The IPIECA Operational, Fuels and Product Issues Committee monitors and engages in United Nations (UN) activities that relate to downstream environmental issues.
Providing a global system for classifying, labelling and communicating the hazards of chemicals
Assessing the science surrounding proposed changes to the marine fuels regime
Bringing cleaner air to millions of people by helping developing countries
Promoting sustainable development by encouraging technical co-operation and capacity-building
Global Harmonized System
The UN’s Global Harmonized System (GHS) facilitates international trade by providing a global system for classifying, labelling and communicating the hazards of chemicals. IPIECA contributes to the GHS by proposing ‘rules’ for petroleum products.
In Johannesburg in 2002, the World Summit on Sustainable Development (WSSD) adopted a Joint Plan of Implementation (JPOI), which encouraged countries to implement the GHS as soon as possible with a view to having the system fully operational by 2008. Implementation is very advanced in some countries (notably New Zealand and Japan), but the legislative process has only just begun in others (US, European Union, Australia, and South Africa).
The United Nations Subcommittee of Experts on the Globally Harmonized System of Classification and Labelling (UNSCEGHS), which the UN established in 2001, is responsible for implementing the GHS worldwide. The sub-committee, which reports directly to the UN Economic and Social Council (ECOSOC), manages and updates the GHS system, promotes its use, encourages feedback, and makes the system available for worldwide use by providing guidance globally.
IPIECA has developed guidance on the application of the GHS criteria to petroleum substances, more information is available by using the 'good practice' link below.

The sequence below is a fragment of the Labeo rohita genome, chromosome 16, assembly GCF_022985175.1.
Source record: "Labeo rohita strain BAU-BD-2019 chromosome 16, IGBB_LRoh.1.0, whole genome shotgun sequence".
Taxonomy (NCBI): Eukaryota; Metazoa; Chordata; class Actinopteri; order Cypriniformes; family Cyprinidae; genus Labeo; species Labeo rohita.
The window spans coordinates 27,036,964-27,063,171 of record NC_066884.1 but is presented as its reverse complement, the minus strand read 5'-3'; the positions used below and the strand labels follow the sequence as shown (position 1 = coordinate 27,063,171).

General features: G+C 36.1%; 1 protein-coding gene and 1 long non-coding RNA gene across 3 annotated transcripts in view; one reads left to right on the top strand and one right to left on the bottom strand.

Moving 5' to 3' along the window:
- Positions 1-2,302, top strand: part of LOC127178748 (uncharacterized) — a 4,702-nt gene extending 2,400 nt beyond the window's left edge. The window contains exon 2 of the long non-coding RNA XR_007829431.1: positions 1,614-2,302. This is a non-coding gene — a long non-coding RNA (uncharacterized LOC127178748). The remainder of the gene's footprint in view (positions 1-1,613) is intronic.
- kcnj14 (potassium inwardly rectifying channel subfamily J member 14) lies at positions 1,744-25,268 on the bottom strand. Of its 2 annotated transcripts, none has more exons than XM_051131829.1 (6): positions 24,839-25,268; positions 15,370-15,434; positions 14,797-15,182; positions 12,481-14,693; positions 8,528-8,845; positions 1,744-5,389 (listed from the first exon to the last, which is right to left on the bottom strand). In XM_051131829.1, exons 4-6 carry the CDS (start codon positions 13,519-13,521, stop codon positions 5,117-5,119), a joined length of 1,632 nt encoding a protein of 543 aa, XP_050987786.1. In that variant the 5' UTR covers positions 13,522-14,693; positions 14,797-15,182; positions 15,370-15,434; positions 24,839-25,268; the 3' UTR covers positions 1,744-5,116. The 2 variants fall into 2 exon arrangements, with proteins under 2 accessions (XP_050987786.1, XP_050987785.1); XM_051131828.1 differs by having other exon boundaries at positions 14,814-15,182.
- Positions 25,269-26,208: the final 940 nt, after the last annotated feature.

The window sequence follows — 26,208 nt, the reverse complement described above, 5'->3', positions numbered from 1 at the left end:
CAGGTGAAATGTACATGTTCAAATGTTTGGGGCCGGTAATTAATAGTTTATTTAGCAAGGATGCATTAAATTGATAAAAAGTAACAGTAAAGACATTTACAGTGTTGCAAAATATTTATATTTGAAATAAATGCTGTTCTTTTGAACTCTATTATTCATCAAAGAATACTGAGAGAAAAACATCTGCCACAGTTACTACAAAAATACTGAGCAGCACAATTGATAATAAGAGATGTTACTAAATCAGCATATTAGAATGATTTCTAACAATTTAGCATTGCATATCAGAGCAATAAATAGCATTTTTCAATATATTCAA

International Maritime Organization
United Nations Environment Programme
The partnership has bought cleaner air to millions of people by helping developing countries to phase out leaded gasoline and reduce sulphur emissions from fuels. Following its launch at the WSSD in Johannesburg in 2002, the PCFV met for the first time in New York in November 2002. There are more than 90 partners, including governments, civil societies, international organizations, universities and professional bodies.
IPIECA’s work with UNEP’s Division of Technology, Industry and Economics (DTIE) includes not only the PCFV, but also other fuels and vehicles issues, such as biofuels and mercury.
United Nations Commission for Sustainable Development
The UN’s Commission on Sustainable Development (CSD) promotes sustainable development by encouraging technical co-operation and capacity-building at international, regional and national levels.
IPIECA participates in CSD meetings concerning transport and energy, and helps the commission’s secretariat, the Division for Sustainable Development (DSD), to organize Partnerships for Clean Fuels and Vehicles (PCFV) events.